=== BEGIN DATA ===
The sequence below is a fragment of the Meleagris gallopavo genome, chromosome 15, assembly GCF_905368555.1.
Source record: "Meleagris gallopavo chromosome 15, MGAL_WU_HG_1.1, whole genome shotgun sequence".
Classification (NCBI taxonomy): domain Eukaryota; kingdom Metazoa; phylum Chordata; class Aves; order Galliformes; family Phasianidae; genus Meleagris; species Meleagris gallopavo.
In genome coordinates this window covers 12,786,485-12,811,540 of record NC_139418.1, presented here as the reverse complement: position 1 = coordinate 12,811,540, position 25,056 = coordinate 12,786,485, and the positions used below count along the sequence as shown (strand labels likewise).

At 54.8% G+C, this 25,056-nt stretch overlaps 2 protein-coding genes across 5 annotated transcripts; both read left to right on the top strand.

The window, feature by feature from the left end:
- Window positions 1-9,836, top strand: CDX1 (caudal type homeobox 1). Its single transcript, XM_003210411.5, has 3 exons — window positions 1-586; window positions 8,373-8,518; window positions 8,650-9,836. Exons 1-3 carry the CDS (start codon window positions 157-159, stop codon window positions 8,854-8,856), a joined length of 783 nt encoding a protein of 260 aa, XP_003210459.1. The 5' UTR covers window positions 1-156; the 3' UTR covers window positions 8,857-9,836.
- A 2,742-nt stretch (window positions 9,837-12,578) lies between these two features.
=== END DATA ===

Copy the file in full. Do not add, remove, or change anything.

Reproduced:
The sequence below is a fragment of the Meleagris gallopavo genome, chromosome 15, assembly GCF_905368555.1.
Source record: "Meleagris gallopavo chromosome 15, MGAL_WU_HG_1.1, whole genome shotgun sequence".
Classification (NCBI taxonomy): domain Eukaryota; kingdom Metazoa; phylum Chordata; class Aves; order Galliformes; family Phasianidae; genus Meleagris; species Meleagris gallopavo.
In genome coordinates this window covers 12,786,485-12,811,540 of record NC_139418.1, presented here as the reverse complement: position 1 = coordinate 12,811,540, position 25,056 = coordinate 12,786,485, and the positions used below count along the sequence as shown (strand labels likewise).

At 54.8% G+C, this 25,056-nt stretch overlaps 2 protein-coding genes across 5 annotated transcripts; both read left to right on the top strand.

The window, feature by feature from the left end:
- Window positions 1-9,836, top strand: CDX1 (caudal type homeobox 1). Its single transcript, XM_003210411.5, has 3 exons — window positions 1-586; window positions 8,373-8,518; window positions 8,650-9,836. Exons 1-3 carry the CDS (start codon window positions 157-159, stop codon window positions 8,854-8,856), a joined length of 783 nt encoding a protein of 260 aa, XP_003210459.1. The 5' UTR covers window positions 1-156; the 3' UTR covers window positions 8,857-9,836.
- A 2,742-nt stretch (window positions 9,837-12,578) lies between these two features.